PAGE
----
Bonsai as an art form is relatively familiar to westerners so to follow I have just added a little information for context. The Chinese art forms are in fact deemed to originate from much earlier and like the Vietnamese forms are extremely varied and really interesting.

bonsai1

Japanese Bonsai:

Bonsai is a Japanese art form using trees grown in containers. The purposes of bonsai are primarily contemplation for the viewer, and the pleasant exercise of effort and ingenuity for the grower.

A bonsai is created beginning with a specimen of source material. This may be a cutting, seedling, or small tree of a species suitable for bonsai development. Bonsai can be created from nearly any perennial woody-stemmed tree or shrub species that produces true branches and can be cultivated to remain small through pot confinement with crown and root pruning. Some species are popular as bonsai material because they have characteristics, such as small leaves or needles, that make them appropriate for the compact visual scope of bonsai.

Historical context:

Although imperial embassy personnel and Buddhist students from Japan had returned from the mainland with miniature landscape souvenirs since the 6th century, the oldest known depiction of a dwarfed tray landscape in Japan dates from 1309. The fifth of the twenty-scroll Kasuga-gongen-genki masterpiece depicts the household of a wealthy Japanese individual who has an outdoors slatted-workbench holding a shallow wooden tray and ceramic dish of Chinese origin with dwarf trees, grasses, and stones. By this time Chán Buddhism had been developed in Japan as Zen. Its influence of “beauty in severe austerity” led native Japanese dwarf potted landscapes to be distilled into single, ideal trees being representatives of the universe. What is termed bonsai derives from this.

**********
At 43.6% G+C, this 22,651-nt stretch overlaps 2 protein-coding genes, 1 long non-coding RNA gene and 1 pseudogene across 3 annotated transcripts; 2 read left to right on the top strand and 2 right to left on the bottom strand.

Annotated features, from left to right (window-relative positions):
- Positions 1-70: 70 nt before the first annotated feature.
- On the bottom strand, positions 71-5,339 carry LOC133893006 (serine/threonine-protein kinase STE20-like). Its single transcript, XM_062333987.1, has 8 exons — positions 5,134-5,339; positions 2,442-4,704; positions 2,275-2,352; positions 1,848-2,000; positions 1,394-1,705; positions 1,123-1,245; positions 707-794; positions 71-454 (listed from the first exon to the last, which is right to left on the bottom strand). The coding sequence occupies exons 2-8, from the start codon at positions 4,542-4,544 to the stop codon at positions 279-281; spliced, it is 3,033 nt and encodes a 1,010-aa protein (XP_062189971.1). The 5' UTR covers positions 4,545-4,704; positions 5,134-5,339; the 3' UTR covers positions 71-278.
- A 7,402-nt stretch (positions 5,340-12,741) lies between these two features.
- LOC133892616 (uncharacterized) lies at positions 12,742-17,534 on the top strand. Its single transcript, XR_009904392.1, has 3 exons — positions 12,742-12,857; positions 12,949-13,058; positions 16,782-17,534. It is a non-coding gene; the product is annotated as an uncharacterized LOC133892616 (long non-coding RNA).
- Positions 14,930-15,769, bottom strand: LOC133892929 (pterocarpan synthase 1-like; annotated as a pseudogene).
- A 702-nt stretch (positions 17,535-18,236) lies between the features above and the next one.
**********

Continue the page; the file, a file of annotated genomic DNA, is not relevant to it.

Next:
bonkei

Lesser know Japanese Bonkei and Saikei

Bonkei is Japanese for “tray landscape”. A bonkei is a temporary or permanent three-dimensional depiction of a landscape in miniature, portrayed using mainly dry materials like rock, papier-mâché or cement mixtures, and sand in a shallow tray. A bonkei contains no living material, in contrast with related Japanese art forms bonsai and saikei: bonsai contain living trees, and saikei contain living trees and other vegetation.

Its three-dimensional character and permanence distinguish bonkei from bonseki, which is a Japanese form of sand-painting that produces mostly-flat images on a display tray, usually for transient viewing before being erased for a new creation. Although bonkei materials are usually dry, flowing water and seasides are often depicted, with varying colors of gravel or sand making up the land and the water elements. A bonkei may also contain miniature figures of people, animals, buildings, bridges, and other common outdoor items.